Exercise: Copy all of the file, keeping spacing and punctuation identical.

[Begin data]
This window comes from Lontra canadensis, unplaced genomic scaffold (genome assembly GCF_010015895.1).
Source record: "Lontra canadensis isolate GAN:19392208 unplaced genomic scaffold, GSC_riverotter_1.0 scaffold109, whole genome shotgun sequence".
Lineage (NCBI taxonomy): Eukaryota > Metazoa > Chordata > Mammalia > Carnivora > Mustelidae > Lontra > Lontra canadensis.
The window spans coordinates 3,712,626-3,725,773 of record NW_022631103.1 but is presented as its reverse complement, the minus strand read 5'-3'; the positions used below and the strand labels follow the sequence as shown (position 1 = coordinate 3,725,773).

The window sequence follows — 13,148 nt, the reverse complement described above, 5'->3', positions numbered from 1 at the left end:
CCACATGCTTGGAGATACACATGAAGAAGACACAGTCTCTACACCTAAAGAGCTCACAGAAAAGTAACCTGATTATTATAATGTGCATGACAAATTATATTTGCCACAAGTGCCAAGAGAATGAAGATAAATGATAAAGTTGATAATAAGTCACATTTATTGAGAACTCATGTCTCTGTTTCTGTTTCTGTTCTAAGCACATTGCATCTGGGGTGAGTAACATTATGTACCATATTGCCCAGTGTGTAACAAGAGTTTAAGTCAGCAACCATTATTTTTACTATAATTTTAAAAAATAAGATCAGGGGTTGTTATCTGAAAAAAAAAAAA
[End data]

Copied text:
This window comes from Lontra canadensis, unplaced genomic scaffold (genome assembly GCF_010015895.1).
Source record: "Lontra canadensis isolate GAN:19392208 unplaced genomic scaffold, GSC_riverotter_1.0 scaffold109, whole genome shotgun sequence".
Lineage (NCBI taxonomy): Eukaryota > Metazoa > Chordata > Mammalia > Carnivora > Mustelidae > Lontra > Lontra canadensis.
The window spans coordinates 3,712,626-3,725,773 of record NW_022631103.1 but is presented as its reverse complement, the minus strand read 5'-3'; the positions used below and the strand labels follow the sequence as shown (position 1 = coordinate 3,725,773).

The window sequence follows — 13,148 nt, the reverse complement described above, 5'->3', positions numbered from 1 at the left end:
CCACATGCTTGGAGATACACATGAAGAAGACACAGTCTCTACACCTAAAGAGCTCACAGAAAAGTAACCTGATTATTATAATGTGCATGACAAATTATATTTGCCACAAGTGCCAAGAGAATGAAGATAAATGATAAAGTTGATAATAAGTCACATTTATTGAGAACTCATGTCTCTGTTTCTGTTTCTGTTCTAAGCACATTGCATCTGGGGTGAGTAACATTATGTACCATATTGCCCAGTGTGTAACAAGAGTTTAAGTCAGCAACCATTATTTTTACTATAATTTTAAAAAATAAGATCAGGGGTTGTTATCTGAAAAAAAAAAAA